Following on from the CNN in-depth investigation into a Thai company that allegedly sold second-hand medical gloves to local hospitals and then sold them back to patients via online auction sites, Thai authorities have now indicted a company on the accusations.
The Bangkok Metropolitan Administration (BMA) has charged Thailand Healthcare Systems (THS) with violating food and drug regulations, newspaper The Nation reported Sunday. Authorities filed 31 criminal charges with the Bangkok court on Thursday and are seeking a three-year prison sentence and a 100,000 baht fine (US$3,800) for each of THS’ 11 directors, the report said.
CNN traveled to Thailand in January to speak with several children who’d received second-hand medical gloves, worrying they may have been put at risk of catching and spreading an infection like MRSA or Pacu. Other children admitted to the hospital infected with MRSA — life-threatening bacteria that can be hard to treat in hospitals — have spoken to CNN about how the jabs seem “inappropriate,” but they didn’t come up in our original investigation. CNN was able to access many of the children’s medical records as well.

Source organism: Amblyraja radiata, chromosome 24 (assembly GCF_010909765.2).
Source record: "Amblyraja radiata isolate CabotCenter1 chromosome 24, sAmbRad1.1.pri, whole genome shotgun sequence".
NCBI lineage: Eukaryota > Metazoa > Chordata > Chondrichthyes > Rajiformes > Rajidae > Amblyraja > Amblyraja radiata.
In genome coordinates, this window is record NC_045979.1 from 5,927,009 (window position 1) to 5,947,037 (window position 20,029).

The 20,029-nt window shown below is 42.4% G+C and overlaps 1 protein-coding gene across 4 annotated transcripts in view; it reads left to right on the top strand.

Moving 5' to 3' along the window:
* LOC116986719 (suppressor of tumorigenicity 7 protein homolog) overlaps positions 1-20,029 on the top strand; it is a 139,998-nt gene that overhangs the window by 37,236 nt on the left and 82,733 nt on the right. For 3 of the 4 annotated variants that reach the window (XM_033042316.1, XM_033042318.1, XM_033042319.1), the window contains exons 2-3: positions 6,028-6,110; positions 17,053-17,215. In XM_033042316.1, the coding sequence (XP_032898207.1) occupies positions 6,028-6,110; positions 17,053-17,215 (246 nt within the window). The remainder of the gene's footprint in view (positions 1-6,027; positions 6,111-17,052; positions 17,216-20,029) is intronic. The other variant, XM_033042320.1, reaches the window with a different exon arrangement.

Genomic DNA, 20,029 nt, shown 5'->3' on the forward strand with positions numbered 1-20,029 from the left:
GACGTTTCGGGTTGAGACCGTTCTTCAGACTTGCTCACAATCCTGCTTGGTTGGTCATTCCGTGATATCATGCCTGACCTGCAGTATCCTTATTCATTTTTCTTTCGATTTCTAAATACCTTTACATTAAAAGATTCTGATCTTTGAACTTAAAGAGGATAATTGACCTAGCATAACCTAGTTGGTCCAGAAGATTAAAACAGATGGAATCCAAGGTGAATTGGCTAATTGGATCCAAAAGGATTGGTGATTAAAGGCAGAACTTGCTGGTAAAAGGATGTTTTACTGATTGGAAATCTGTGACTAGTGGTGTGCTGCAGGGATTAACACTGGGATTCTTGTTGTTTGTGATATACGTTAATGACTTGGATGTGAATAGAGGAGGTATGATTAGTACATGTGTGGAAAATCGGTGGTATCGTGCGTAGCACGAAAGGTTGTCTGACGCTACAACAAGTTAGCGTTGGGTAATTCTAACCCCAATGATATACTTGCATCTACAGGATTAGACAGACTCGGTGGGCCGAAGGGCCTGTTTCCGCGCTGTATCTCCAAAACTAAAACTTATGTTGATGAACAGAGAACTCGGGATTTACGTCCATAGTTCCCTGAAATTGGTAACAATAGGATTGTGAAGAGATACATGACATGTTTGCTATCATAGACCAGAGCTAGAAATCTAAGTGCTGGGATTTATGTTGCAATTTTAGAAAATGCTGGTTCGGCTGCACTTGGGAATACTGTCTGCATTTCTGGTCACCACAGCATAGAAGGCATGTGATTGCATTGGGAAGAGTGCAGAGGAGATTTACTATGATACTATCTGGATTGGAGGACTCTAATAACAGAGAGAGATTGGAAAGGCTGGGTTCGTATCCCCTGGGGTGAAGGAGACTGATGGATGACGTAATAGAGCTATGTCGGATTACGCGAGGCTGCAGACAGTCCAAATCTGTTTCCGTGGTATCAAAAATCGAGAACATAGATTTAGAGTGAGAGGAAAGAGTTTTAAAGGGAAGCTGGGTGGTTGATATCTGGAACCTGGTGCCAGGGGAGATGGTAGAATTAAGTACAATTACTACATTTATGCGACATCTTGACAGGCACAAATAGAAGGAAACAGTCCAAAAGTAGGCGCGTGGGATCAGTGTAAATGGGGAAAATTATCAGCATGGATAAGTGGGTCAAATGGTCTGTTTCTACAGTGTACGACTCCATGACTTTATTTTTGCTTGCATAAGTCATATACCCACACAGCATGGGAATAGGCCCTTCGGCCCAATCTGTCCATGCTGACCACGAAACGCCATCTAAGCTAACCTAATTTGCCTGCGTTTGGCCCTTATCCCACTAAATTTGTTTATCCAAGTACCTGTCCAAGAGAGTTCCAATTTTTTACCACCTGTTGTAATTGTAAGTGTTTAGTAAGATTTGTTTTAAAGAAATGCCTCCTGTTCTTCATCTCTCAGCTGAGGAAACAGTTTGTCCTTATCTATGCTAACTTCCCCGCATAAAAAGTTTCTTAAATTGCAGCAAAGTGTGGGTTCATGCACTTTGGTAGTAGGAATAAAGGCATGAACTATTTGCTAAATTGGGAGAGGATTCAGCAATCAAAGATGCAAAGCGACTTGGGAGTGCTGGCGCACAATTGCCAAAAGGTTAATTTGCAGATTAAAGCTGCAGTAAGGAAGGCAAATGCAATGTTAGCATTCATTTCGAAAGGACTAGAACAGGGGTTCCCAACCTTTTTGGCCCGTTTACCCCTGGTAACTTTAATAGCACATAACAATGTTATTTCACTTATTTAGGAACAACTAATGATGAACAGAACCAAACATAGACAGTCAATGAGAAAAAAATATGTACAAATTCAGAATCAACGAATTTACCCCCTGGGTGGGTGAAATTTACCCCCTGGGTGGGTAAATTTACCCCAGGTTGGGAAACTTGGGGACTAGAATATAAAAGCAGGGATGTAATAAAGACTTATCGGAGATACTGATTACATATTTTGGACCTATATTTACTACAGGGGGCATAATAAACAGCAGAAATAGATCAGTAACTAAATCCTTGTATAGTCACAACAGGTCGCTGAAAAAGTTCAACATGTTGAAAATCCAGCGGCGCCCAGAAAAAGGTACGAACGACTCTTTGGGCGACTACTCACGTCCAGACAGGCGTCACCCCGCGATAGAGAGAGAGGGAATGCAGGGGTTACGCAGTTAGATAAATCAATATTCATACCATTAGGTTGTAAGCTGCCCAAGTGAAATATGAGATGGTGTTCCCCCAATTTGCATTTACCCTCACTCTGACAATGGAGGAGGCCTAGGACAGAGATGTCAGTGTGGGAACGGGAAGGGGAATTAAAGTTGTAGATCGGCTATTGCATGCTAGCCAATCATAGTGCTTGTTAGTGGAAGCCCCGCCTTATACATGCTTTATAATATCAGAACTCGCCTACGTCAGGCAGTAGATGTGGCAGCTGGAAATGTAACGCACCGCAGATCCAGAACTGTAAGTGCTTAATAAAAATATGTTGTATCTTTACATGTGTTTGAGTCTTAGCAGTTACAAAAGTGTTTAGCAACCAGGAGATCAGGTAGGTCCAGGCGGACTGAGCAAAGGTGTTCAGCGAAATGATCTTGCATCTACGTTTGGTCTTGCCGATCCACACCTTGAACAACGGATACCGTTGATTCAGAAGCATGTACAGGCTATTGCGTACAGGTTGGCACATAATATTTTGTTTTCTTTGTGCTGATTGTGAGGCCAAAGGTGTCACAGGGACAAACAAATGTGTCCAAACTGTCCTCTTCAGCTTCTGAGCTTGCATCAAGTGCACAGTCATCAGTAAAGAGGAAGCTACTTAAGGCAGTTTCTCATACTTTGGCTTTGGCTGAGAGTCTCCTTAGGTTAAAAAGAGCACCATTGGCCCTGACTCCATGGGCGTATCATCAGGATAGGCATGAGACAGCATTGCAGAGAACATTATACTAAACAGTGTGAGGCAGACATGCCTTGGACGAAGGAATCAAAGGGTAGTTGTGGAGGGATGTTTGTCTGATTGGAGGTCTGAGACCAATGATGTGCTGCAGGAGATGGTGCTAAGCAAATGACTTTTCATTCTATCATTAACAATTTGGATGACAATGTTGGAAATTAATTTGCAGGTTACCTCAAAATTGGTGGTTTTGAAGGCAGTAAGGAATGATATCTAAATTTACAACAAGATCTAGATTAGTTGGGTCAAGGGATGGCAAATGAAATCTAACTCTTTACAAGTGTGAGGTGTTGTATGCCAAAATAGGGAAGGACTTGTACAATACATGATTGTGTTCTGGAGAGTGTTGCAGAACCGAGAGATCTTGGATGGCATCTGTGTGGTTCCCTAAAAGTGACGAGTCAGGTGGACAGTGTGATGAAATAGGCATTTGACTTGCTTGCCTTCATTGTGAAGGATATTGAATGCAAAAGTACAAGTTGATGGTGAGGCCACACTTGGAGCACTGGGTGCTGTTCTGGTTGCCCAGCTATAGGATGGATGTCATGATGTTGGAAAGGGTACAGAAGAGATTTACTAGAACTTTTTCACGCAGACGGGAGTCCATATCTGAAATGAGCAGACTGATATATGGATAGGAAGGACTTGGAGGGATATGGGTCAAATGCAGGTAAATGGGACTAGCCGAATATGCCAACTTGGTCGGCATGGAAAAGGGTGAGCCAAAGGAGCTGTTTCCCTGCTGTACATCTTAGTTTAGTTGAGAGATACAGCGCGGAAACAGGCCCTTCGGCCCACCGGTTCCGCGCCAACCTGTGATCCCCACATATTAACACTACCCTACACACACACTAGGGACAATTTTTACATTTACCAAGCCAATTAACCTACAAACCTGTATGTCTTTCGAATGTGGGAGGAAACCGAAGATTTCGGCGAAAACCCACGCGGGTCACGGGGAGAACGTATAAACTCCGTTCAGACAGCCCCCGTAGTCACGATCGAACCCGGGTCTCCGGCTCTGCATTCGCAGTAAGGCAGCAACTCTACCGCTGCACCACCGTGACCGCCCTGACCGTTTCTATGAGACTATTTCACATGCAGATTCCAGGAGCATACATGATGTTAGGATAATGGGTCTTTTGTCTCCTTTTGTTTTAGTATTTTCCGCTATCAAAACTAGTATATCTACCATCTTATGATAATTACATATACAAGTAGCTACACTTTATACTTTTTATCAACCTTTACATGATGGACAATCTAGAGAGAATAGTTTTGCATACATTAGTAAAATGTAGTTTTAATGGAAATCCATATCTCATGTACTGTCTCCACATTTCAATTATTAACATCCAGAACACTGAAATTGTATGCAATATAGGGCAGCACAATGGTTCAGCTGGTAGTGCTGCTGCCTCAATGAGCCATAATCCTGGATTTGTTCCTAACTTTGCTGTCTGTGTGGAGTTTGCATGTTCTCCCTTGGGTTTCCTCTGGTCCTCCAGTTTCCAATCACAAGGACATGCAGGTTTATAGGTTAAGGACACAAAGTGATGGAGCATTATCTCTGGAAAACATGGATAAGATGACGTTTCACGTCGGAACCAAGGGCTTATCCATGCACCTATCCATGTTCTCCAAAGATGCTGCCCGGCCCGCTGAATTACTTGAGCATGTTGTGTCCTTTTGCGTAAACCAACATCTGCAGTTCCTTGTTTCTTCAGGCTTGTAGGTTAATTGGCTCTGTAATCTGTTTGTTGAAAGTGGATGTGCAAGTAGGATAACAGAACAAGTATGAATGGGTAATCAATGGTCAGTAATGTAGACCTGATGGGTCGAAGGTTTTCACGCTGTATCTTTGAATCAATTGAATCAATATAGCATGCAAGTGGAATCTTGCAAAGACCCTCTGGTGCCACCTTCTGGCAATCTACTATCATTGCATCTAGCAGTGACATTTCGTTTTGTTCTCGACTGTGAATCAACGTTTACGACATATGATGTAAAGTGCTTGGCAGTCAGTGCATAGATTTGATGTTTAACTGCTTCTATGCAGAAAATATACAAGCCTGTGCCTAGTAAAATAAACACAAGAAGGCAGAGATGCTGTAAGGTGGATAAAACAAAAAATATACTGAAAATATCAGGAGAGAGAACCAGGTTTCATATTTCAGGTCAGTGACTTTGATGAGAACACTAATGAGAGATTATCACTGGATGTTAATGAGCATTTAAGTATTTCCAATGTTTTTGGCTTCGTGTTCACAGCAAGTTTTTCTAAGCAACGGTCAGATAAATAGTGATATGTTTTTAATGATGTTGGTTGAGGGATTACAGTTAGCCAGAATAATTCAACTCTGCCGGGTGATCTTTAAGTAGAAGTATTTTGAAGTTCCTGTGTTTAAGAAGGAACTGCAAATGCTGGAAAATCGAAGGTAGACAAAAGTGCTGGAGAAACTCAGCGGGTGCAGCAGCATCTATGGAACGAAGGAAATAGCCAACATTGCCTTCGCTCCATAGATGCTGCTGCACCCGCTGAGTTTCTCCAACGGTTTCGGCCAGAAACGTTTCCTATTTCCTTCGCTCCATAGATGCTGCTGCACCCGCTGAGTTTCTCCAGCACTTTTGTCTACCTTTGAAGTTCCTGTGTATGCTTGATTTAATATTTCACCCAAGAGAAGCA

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“In 2008, we purchased contaminated gloves from THS, who purchased them from the manufacturer of medical gloves,” Reuters quoted BMA spokesman Lt. Gen. Chalermchai Pongpanich as saying. “THS violated food and drug law. It was sold for financial gain, and there was no proper quality check of the gloves.”
The 11 directors have been on police wanted lists since January, when the second-hand gloves were pulled from online retailers Ebay and eBay Thailand after CNN’s report aired.
Thai authorities have previously said they weren’t aware that THS was illegally shipping second-hand gloves to hospitals through online auction sites, which are protected by local law against online auctions.
CNN has not yet received a response from THS for the latest report.
By contrast, EBay announced last month it would change its policy on second-hand goods following our investigation, which resulted in an executive being sent to Thailand by the Thai authorities in early March.
EBay has since said it would hire a process inspector to vet second-hand goods in Thailand.
While not by a long shot the only ethical way to buy second-hand goods, the CNN investigation raises important questions about the process that led to the alleged crime. CNN also reported that the single man who was forced to endure lengthy accusations of illness by the hospital and salesman as part of a legal battle in a lawsuit — forcing him to give up his job — agreed that a company like THS was likely involved in purchasing, selling and then re-selling another doctor’s dirty old gloves.
The Health Ministry has conducted its own investigation. It has ordered EBay to inform Thai users if the company sells off fake goods. EBay has taken steps to remove a number of unauthorized listings, including those of jabs and drugs.